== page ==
The picture is trying to be about everything under the sun: terrorism, fascism, rich vs. poor, government stability, physical stability, child abuse, anarchy, patriotism and yet never feels deep, an issue the first two pictures never had. Mr Nolan from the beginning has always been interested in complex narratives, but this one is arbitrarily complex. It’s plotted to within an inch of its life.

My main problem with the movie, and this is very pivotal to Mr Nolan’s approach as a filmmaker, is that it is a very symphonic one. His films operate in movements rather than pieces, huddling all over the place, galvanized by Hans Zimmer’s score. But here, everything is so normalised that many of the significant set-pieces or passages – which include the blowing up of Heinz Field, a motorcycle chase through the streets of Gotham, the destruction of a city bridge, a sewer rescue, a prison escape, and a big final confrontation between Batman and Bane – have no greater emotional or narrative weight than anything else in the movie. Having the audience keep track of all these characters in all these schemes in such a scattered manner, somehow, both complements and undermines Mr Nolan’s central endeavour.

Of the three films, this one is the most about the Batman mythology even though Batman himself is not as prevalent. The Dark Knight was much more about Batman as a figure, while The Dark Knight Rises is more about Bruce Wayne as a person. Mr Nolan’s Bruce Wayne is about this: individual responsibility and agency and assuming your own obligations require doing the good that is within your power to do. The film’s richest character financially is the one who has to ultimately “rise” to the occasion and do the greatest and most glaring moral good, which is obviously an observation on the state of America currently. I feel this works; it’s rare that an allegory so serious is tackled within the limits of the superhero genre. Even though this character totem probably would not work as well without Mr Nolan’s scattered vision.

By far the best scene takes place down in a sewer, where Batman and Bane first meet, that is an exercise in brilliant brutality. And the reason that scene works so well is because we are seeing it through the point-of-view of a third character; a character who has just done something very wrong. Therefore, by weaving in and out of these tense moments – all of which are serious and none of which can be sacrificed – the picture is walking on a tightrope of quality that I feel has nothing to do with expectations but rather the film itself.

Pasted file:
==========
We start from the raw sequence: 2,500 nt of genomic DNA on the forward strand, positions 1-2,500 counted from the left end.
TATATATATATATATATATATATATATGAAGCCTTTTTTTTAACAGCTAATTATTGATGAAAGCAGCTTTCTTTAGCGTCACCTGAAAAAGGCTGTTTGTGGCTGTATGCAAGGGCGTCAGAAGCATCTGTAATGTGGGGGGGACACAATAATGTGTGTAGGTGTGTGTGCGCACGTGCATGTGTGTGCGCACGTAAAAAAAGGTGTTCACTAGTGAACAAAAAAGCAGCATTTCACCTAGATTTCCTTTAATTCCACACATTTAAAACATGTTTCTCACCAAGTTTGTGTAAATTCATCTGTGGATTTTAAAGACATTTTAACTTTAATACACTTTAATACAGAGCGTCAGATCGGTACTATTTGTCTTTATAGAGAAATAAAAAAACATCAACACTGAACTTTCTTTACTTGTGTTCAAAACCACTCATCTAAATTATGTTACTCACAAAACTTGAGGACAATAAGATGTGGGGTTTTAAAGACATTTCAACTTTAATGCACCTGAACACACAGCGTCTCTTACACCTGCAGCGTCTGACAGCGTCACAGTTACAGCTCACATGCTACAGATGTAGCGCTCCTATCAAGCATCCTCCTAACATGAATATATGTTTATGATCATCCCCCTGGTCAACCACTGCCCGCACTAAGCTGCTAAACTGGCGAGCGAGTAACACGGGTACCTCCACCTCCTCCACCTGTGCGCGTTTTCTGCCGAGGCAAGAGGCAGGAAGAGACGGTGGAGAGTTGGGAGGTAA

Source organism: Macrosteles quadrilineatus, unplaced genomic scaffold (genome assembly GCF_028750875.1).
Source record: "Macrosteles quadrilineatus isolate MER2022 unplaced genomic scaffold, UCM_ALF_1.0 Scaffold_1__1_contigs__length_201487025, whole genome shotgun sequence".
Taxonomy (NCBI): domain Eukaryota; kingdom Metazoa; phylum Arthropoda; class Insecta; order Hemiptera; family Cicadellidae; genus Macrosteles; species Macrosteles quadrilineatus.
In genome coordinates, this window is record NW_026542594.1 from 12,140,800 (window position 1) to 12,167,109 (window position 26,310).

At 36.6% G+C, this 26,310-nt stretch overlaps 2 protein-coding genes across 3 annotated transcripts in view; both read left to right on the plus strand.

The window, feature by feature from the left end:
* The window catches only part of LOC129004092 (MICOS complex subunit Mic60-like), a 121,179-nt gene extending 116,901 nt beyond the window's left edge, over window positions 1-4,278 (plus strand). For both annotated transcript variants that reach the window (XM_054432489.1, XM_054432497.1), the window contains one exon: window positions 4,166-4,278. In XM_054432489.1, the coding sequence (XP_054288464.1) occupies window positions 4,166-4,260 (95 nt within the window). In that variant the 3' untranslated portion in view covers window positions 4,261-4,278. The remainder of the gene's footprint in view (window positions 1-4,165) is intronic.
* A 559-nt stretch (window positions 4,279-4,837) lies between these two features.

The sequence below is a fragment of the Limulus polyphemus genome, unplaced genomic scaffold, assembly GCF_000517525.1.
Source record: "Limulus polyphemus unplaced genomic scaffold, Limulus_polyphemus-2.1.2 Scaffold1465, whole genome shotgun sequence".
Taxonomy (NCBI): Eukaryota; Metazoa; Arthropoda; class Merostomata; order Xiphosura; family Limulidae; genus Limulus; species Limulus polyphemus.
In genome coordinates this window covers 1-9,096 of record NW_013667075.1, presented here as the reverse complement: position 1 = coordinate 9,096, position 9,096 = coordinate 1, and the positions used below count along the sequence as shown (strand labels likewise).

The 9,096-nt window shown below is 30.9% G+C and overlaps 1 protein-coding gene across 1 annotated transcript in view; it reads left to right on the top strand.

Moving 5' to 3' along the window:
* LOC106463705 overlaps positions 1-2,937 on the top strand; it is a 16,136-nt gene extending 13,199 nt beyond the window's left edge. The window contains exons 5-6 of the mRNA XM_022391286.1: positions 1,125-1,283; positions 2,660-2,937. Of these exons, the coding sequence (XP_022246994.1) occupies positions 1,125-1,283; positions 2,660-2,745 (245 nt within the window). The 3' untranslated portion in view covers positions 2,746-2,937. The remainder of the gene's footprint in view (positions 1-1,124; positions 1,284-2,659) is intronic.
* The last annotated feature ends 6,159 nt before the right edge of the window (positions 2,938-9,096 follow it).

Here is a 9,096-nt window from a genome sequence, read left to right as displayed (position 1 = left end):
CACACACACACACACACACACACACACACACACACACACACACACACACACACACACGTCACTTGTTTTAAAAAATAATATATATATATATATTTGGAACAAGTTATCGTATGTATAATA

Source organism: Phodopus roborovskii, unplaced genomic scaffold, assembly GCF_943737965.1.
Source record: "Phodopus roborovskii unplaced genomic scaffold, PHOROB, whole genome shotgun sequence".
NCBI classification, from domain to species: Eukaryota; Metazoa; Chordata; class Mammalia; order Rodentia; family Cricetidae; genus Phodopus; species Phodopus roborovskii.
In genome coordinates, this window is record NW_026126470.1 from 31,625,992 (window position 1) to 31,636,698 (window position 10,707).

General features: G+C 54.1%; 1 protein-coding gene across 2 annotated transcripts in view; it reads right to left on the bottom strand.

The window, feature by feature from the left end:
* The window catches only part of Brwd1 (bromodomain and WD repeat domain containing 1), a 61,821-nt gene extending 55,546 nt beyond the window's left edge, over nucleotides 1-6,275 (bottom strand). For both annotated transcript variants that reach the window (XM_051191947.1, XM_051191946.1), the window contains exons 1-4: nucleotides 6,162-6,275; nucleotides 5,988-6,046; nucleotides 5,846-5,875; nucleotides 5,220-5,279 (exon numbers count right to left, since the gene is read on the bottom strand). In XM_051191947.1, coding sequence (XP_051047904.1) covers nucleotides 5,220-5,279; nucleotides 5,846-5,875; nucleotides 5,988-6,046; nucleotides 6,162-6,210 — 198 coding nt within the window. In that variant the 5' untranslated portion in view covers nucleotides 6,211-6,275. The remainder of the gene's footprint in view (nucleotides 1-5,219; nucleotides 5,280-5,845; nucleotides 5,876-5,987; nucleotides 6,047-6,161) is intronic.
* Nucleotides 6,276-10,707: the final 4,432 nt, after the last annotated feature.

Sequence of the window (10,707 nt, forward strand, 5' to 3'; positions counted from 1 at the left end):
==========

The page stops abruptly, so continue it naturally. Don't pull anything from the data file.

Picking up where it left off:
I wish the other characters worked better. For me, Selina Kyle’s account in the film was the most silly and mishandled. I love the idea that Selina’s interest is as rooted in identity and starting afresh as Bruce Wayne’s introspective, but the whole device that demonstrates her wiping her slate clean is very silly.  Mr Gordon-Levitt is a fine performer but in this movie he is wasted. He knows the identity of Batman for downright stupid reasons, he’s promoted from lackey cop to head detective for stupid reasons, and moreover, he is never seen doing actual police work; he just always happens to be in the right place at the right time. He’s only value as a character is to service the last five minutes. And as for Bane, his motivation is never easy to pinpoint. It is revealed grandly near the end of the film what his emotional motivation is, but his actual plan makes very little sense. The Joker’s dream of destruction and chaos was much clearer.

I have always given Mr Nolan credit; he is one of the few directors who mainstream people are familiar with and he has earned that status not through showboating, but sheer talent and expertise. But in trying to make his best film he has ultimately made his least interesting. Once again, The Dark Knight Rises is an honourable film because it completes the trilogy satisfactorily without denigrating the first two, both of which are exceptional in my eyes. But for me (and I never thought I’d say this) the best superhero blockbuster of 2012 is Marvel’s The Avengers.